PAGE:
Winning the black woman vote

Published 12:00 am Tuesday, October 16, 2007

When I lived in Jackson, Miss., just after college I attended Jackson Primitive Baptist Church. It was there I met a woman who was a great influence in my life during that time.

She was an ultra-conservative housewife raising five children while her husband worked, often times traveling for weeks at a time.

When it came to politics, Susan and I rarely saw eye-to-eye. (This was Gore vs. Bush time. I lost.)

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But in religion, her interpretation was also far more conservative than mine, especially when it came to the role of women. She felt like a woman should not work (unless it was a necessity), should not vote and should not hold a leadership position of any kind.

The thing is, Susan did vote.

And there are thousands of women just like Susan: conservative women who hold to the belief that women should not be in a place of leadership, such as President of the United States.

Sen. Hillary Clinton will have to answer to that constituency, probably more so in the primary against Sen. Barack Obama than the general election. And in the primary, one of the most conservative voting blocks will be black women.

It kills me to hear people relate &8220;liberal&8221; to &8220;black&8221; when it comes to politics. We know this grew out of racial politics in the deep South and over time has evolved to become &8220;truth&8221; among many people.

The real truth is that most black communities are rooted in the church and hold to very conservative values. In the black community, even moreso than in the white community, the church is more than just a house of worship. It&8217;s a small community unto itself, a meeting place and an extension of a communal identity.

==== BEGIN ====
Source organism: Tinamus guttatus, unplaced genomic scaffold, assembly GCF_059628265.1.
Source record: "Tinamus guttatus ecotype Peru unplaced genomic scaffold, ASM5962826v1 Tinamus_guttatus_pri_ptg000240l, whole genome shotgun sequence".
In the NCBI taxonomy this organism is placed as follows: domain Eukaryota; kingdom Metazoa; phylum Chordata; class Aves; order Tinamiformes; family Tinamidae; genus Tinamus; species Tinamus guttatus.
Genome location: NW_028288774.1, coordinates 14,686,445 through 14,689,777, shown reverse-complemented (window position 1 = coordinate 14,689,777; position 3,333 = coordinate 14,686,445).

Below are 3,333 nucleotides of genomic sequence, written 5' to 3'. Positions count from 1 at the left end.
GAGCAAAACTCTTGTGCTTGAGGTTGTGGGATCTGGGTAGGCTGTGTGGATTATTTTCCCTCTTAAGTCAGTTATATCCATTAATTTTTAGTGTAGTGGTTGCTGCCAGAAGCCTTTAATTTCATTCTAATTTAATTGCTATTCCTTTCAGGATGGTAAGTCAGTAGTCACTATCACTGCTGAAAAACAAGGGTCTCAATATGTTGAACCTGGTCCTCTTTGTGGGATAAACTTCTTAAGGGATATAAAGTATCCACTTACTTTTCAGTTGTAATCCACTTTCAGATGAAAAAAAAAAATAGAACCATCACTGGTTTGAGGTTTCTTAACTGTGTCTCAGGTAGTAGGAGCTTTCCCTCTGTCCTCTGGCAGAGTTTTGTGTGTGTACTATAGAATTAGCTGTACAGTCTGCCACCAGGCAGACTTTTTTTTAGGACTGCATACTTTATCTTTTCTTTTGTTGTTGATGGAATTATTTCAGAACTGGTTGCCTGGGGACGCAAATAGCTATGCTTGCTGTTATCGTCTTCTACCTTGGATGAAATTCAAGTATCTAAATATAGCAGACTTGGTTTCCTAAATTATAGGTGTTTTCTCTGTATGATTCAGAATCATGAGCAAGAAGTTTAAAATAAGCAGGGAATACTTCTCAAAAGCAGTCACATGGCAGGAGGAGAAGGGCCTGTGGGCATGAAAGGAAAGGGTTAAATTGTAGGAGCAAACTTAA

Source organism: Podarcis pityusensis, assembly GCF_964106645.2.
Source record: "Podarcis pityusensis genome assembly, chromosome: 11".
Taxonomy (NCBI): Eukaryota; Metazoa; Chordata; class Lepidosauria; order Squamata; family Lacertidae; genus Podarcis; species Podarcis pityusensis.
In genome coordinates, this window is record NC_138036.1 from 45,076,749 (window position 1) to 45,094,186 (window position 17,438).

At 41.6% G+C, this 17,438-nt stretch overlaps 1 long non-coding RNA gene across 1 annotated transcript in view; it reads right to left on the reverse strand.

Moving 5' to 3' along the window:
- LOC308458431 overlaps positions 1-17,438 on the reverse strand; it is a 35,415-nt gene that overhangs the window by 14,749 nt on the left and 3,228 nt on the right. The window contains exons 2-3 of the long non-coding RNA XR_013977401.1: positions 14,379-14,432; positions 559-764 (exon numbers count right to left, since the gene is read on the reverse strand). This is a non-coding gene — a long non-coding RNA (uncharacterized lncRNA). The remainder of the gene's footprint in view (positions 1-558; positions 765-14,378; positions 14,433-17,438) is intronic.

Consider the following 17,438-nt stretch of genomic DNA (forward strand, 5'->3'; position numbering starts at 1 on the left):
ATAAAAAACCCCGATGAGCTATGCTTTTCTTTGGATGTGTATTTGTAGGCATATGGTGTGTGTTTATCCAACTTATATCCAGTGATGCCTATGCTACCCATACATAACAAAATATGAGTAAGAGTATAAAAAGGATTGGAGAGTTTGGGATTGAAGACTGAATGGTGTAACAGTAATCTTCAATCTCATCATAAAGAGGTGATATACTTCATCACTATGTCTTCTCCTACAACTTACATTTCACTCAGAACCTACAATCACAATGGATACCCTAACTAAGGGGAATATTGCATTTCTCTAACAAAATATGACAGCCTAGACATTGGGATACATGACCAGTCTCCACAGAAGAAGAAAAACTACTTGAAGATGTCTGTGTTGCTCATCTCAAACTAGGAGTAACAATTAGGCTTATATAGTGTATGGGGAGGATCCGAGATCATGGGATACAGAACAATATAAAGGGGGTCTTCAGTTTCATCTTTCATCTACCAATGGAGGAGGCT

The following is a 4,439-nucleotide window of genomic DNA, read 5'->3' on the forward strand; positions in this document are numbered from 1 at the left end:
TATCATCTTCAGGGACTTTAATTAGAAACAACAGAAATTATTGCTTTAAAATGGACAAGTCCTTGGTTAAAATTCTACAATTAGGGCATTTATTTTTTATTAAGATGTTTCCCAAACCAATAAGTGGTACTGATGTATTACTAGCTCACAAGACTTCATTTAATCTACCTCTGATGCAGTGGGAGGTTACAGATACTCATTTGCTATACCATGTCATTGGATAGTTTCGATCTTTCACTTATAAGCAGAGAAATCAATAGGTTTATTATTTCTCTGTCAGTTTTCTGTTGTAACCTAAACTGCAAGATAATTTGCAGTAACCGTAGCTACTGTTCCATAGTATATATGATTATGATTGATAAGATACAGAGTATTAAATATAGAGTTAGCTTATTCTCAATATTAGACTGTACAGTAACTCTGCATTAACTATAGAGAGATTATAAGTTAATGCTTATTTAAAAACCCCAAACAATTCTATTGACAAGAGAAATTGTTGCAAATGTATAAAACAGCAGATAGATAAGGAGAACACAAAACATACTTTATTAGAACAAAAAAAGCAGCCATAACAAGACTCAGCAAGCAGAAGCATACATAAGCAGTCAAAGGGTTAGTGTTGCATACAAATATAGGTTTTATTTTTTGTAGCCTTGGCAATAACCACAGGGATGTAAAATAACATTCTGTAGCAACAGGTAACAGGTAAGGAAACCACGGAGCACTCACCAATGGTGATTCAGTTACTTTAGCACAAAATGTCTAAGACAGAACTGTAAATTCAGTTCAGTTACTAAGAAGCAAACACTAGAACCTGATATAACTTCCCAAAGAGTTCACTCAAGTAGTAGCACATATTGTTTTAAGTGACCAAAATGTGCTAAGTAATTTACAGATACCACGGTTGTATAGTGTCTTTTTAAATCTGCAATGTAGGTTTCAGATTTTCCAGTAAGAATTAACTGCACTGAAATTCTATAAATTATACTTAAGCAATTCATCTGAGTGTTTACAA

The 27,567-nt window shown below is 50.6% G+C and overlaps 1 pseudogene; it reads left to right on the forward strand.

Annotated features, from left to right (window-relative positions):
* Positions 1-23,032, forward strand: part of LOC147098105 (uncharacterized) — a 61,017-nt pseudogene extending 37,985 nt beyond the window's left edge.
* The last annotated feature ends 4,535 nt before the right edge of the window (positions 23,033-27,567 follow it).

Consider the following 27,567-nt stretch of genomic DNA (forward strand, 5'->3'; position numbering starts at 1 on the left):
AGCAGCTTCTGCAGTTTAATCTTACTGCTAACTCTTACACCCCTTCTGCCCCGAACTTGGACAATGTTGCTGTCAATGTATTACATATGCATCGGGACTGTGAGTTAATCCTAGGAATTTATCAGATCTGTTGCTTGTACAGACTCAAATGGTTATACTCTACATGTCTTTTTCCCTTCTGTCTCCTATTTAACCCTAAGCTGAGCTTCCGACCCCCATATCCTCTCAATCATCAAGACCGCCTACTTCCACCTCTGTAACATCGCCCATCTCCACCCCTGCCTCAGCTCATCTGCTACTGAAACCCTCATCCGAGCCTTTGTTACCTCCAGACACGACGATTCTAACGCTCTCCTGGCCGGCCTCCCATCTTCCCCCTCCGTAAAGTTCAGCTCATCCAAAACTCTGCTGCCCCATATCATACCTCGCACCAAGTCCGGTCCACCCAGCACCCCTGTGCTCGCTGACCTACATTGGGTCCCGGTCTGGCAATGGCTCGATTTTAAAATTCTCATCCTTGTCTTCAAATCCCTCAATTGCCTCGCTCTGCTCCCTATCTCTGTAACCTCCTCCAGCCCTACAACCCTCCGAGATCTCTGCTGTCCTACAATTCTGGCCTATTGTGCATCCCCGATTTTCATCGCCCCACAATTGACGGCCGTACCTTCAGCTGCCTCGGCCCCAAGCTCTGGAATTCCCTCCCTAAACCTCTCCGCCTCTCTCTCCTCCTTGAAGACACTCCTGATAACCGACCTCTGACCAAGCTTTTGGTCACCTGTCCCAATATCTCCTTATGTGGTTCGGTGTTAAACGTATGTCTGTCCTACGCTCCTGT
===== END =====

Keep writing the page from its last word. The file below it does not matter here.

One of my professors from Millsaps College wrote a paper tracing the role of the church in the black community.

His central idea was the struggles of blacks in the early 20th century led black people to take solace in the church, where they could organize as a people under the protection of religion &8212; so far as they could be &8220;protected&8221; in those days.

That instinct evolved over time, and the church has grown to be a central hub in the black community. It is more than a house of worship. During election years, it is a must-visit stop on the political circuit.

In short, if you run for political office and want to reach the black community, you have to visit black churches.

The perceived &8220;liberal&8221; tendencies from black voters come, if from anywhere, from not wanting to limit the freedoms of others.

As a people, they have seen this done to them and their ancestors in the worst way.

It&8217;s not so much a social liberalism as it is a &8220;live and let live-ism.&8221;

Poll after poll after poll shows that the social tendancies of blacks are as conservative &8212; if not moreso on some issues &8212; as your typical white social conservative voter.

The difference &8212; and this goes back to live and let live &8212; is what makes many progressives a progressive: They do not want government deciding their fate.

That may be in the form of gay marriage and abortion &8212; two things that poll highly unpopular among a vast majority of black voters &8212; or in the form of higher taxes on necessity items, such as groceries.

When you take these voting tendancies into consideration, it makes for an interesting dichotemy for black voters &8212; especially black female voters &8212; when considering Sens. Clinton and Obama.

Clinton will have a hard enough time winning the black vote against Obama, despite the fact that she is, on average, leading the Illinois senator among black voters in most polls. (She can thank former President Clinton for these numbers.)

But now, she has one thing more against her: Will conservative black women vote for a woman to be president?

A New York Times article last Sunday looked at this question, particularly in South Carolina where, like here in Alabama, the primary is early and crucial.

While Clinton is gathering up the support of many black leaders throughout South Carolina, Obama&8217;s people are using a grassroots effort targeting hair salons, churches and other established congregation points in the black community.

Here&8217;s what Miss Clara, a beauty shop owner in South Carolina, had to say about Clinton:

The article is a good read, and it points to an interesting question that Clinton will face with female voters &8212; black, white, Hispanic or otherwise.

It also looks at a fear among the black community if Obama was to be elected: that he would be assassinated. It may seem silly to some, but it is still a real fear among some black voters, especially in the South.

In the end, I hope protecting a black man by not voting for him and not voting for a woman because women should not be leaders will not carry the day.

I hope voters will choose based on integrity, experience and ideas.

Sam R. Hall is editor and publisher of The Times. He can be reached by e-mail to